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The Key to A Good Cellar 

Offers

Three great offers going this month: Pinot Gris , a Rhone stable of great pedigree and seriously good old Australian Chardonnay.
The Pinot Gris/Grigio offer came about because I got to try a whole swag of lovely examples recently from all over the world. It was hard to condense it down to just 13. So ask if you want others or don't see your favourite on the list.
The Rhone offer is from the stable of wines owned by the Brunier family based in the Southern Rhone. Great names like Vieux Telegrahpe & La Roquette from Chateauneuf du Pape and Les Pailleres from Gigondas.
Finally, iconic Geelong producer Bannockburn has released some mature Chardonnays. Well worth the experience!

No loaves, no fishes, just wine. 

Dear <<What can I call you?>>
Hello faithful reader. We (me, the cats and my lovely wife) have all benefited from a nice post Christmas break. Now we are all refreshed and reinvigorated for another year of wine related frivolity. This month there is a decidely Italian bent with the offers and plenty of my favourite wines mixed in there too. But I want to be offering you guys what you want. So I am asking for your feedback. Do you like what you've seen over the past few months? What do you want to see coming up? How can I make this a mutually beneficial experience? Reply to this email, post it on my facebook wall or tweet to me. All feedback is more than welcome and greatly appreciated.

The other little request I have for this month is simply, if you like what you've been reading tell your friends. On facebook we've added a little incentive, each month all new email subscribers are in the running to win a $50 TWD gift voucher. And the best referrer of subscribers is eligible for a special prize of my choosing. Awesomeness is guaranteed.

Regards,
Phil Smith, Tempier The Junior Vice President, and Charlie Editor in Chief.

Like "Neither do men put new wine into old bottles." The Gospel According to Saint Matthew, 9:17 on Facebook

Regulars

Great wine is not at a shortage. In fact, it is pretty hard to keep up with all the current wines that are awesome. However, over the 'off season' (read 'time when there aren't many industry tastings'), I've strived to keep my tastebuds in. This month's Wines To Drink Now is a list of some of my most favourite wines, along with some of the more exciting wines I have seen recently.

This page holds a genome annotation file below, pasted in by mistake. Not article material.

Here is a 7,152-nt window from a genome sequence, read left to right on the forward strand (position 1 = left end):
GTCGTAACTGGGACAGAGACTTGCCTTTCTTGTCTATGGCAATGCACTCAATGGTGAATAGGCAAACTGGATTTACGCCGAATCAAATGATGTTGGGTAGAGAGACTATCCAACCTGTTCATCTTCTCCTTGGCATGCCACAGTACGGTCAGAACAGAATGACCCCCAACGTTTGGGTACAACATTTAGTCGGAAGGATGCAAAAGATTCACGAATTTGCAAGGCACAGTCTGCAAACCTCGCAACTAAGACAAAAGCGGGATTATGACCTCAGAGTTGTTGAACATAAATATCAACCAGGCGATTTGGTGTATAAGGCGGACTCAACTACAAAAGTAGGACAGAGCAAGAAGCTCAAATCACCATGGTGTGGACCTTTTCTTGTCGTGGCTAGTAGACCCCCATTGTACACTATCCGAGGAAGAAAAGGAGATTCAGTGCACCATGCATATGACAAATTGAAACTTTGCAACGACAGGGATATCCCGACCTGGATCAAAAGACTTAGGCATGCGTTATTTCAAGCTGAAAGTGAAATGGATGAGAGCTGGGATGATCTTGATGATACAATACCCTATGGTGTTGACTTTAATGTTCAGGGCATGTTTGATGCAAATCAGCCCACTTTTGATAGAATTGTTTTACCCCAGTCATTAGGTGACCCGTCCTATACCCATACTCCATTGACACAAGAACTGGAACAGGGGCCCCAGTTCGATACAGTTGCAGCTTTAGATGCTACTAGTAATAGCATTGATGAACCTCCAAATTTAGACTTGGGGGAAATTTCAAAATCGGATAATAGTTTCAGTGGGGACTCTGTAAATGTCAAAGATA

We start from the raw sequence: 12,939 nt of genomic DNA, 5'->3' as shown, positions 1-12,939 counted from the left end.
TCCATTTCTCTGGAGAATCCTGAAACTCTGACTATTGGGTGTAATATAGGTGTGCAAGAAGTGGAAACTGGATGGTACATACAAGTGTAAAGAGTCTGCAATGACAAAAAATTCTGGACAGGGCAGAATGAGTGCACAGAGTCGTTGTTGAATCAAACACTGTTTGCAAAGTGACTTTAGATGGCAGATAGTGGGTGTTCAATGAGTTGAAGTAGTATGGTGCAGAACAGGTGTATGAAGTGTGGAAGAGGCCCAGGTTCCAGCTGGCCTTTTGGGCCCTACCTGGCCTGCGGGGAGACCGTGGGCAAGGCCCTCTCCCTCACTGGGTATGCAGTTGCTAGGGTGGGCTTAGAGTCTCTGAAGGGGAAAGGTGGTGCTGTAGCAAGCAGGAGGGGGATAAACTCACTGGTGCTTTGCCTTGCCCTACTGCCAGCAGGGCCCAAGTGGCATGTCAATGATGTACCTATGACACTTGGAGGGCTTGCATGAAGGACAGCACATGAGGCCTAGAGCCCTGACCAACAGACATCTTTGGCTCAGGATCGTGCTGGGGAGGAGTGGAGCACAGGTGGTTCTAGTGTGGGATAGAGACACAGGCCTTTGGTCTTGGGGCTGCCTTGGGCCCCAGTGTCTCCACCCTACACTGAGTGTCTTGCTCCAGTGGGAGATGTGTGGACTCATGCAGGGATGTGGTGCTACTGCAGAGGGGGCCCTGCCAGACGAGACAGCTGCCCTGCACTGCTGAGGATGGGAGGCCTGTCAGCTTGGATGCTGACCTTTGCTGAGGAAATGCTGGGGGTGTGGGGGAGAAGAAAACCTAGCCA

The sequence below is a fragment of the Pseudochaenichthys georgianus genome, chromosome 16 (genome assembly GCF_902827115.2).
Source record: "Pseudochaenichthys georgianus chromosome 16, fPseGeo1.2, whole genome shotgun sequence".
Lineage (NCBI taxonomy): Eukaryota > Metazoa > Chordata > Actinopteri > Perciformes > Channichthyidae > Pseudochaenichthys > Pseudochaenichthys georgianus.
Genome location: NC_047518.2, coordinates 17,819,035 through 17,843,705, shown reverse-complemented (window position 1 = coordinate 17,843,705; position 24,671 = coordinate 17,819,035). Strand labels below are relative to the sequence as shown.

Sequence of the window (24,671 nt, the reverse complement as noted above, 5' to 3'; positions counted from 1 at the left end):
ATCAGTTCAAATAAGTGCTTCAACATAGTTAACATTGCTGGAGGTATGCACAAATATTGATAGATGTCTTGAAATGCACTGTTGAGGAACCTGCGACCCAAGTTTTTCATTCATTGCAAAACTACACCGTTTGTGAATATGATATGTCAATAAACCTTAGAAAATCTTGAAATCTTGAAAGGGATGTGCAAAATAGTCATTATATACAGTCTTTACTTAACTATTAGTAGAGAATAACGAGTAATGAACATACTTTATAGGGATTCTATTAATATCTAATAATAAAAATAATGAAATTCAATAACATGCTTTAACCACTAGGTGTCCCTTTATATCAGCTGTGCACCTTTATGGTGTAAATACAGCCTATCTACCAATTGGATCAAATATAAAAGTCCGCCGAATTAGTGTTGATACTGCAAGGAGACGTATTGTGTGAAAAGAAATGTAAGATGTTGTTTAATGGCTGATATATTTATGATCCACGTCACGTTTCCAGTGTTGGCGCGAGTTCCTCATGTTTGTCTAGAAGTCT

This month's Cellar Dozen has a distinctive Italian flavour, being that they are all Italian wine.
And this month's Special Bottle Club are all the 'big brother' wines of the Cellar Dozen. So if you want to do an interesting compare and contrast exercise this is a great option. There are some seriously great wines on offer this month.

Blog Watch

In my time off I did get a bit slack with updating. But I am back on track with new stories of my wine adventures and a few more to go up shortly. Check Out TWD's Blog here.
One of the recent experiences was:

"Adventures with Olde Wines.
 
A little while ago I purchased a couple of crates of old wines from Australia. They were cheap and came with no guarantees where they had been kept or what shape they were in. I've had a few wines that were good enough to warrant the price of the whole purchase and I have slowly gone through the wines when I am in the mood to freely pour wine down the sink because it is terrible." Read more here

You can also check out what has been happening on Facebook and Twitter

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Glassware, when, what?

To continue our study on glassware, this month we will focus on shapes and styles. First up, everyone really needs the classic Riesling/Sangiovese shape as modelled above (Riedel Vinum Riesling Grand Cru glass). It is a great shape for most varieties and most occasions. It is especially good for aromatic whites (Riesling, Pinot Gris) and lighter reds (Sangiovese, Gamay). For aromatic reds (Pinot, Grenache etc) and fuller whites (big Chardonnay, Viognier), I'd lean towards large bowled glasses that are akin to brandy balloons to allow the aromatics to flourish. For more structured reds (Cabernet, Shiraz), taller glasses with a smaller opening do the trick, putting the focus on the structure. For Champagne, flutes are great for traditional styles. But when I am drinking Grower Champagne it has to be in a proper wine glass like the Riesling style.
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